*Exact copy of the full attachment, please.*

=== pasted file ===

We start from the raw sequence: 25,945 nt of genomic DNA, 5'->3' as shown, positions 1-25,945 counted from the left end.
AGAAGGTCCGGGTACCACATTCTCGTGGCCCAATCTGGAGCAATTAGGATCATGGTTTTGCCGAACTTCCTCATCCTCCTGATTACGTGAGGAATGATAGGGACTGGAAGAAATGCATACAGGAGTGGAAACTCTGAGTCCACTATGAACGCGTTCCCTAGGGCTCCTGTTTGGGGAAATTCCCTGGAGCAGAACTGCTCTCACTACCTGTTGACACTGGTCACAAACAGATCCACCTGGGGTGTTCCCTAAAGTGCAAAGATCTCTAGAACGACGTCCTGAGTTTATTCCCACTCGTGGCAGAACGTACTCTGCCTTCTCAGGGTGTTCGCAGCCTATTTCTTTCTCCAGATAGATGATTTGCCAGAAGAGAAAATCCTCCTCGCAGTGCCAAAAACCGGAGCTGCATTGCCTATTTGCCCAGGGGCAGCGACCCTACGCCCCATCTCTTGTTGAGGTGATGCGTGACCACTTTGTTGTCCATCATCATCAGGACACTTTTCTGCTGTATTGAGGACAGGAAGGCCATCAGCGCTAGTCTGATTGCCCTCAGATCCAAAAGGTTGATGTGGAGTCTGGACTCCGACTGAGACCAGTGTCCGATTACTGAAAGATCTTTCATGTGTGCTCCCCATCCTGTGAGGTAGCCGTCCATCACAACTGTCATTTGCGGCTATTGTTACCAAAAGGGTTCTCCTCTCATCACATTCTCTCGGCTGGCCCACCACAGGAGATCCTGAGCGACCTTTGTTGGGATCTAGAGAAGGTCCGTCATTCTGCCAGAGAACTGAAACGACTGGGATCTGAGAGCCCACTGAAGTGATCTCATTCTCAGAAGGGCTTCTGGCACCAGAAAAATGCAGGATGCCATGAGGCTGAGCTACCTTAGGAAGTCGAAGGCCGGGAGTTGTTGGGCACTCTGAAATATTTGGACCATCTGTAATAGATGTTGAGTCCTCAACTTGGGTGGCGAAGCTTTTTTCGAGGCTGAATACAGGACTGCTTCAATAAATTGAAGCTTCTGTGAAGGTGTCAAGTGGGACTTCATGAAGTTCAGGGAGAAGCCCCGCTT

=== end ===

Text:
We start from the raw sequence: 25,945 nt of genomic DNA, 5'->3' as shown, positions 1-25,945 counted from the left end.
AGAAGGTCCGGGTACCACATTCTCGTGGCCCAATCTGGAGCAATTAGGATCATGGTTTTGCCGAACTTCCTCATCCTCCTGATTACGTGAGGAATGATAGGGACTGGAAGAAATGCATACAGGAGTGGAAACTCTGAGTCCACTATGAACGCGTTCCCTAGGGCTCCTGTTTGGGGAAATTCCCTGGAGCAGAACTGCTCTCACTACCTGTTGACACTGGTCACAAACAGATCCACCTGGGGTGTTCCCTAAAGTGCAAAGATCTCTAGAACGACGTCCTGAGTTTATTCCCACTCGTGGCAGAACGTACTCTGCCTTCTCAGGGTGTTCGCAGCCTATTTCTTTCTCCAGATAGATGATTTGCCAGAAGAGAAAATCCTCCTCGCAGTGCCAAAAACCGGAGCTGCATTGCCTATTTGCCCAGGGGCAGCGACCCTACGCCCCATCTCTTGTTGAGGTGATGCGTGACCACTTTGTTGTCCATCATCATCAGGACACTTTTCTGCTGTATTGAGGACAGGAAGGCCATCAGCGCTAGTCTGATTGCCCTCAGATCCAAAAGGTTGATGTGGAGTCTGGACTCCGACTGAGACCAGTGTCCGATTACTGAAAGATCTTTCATGTGTGCTCCCCATCCTGTGAGGTAGCCGTCCATCACAACTGTCATTTGCGGCTATTGTTACCAAAAGGGTTCTCCTCTCATCACATTCTCTCGGCTGGCCCACCACAGGAGATCCTGAGCGACCTTTGTTGGGATCTAGAGAAGGTCCGTCATTCTGCCAGAGAACTGAAACGACTGGGATCTGAGAGCCCACTGAAGTGATCTCATTCTCAGAAGGGCTTCTGGCACCAGAAAAATGCAGGATGCCATGAGGCTGAGCTACCTTAGGAAGTCGAAGGCCGGGAGTTGTTGGGCACTCTGAAATATTTGGACCATCTGTAATAGATGTTGAGTCCTCAACTTGGGTGGCGAAGCTTTTTTCGAGGCTGAATACAGGACTGCTTCAATAAATTGAAGCTTCTGTGAAGGTGTCAAGTGGGACTTCATGAAGTTCAGGGAGAAGCCCCGCTT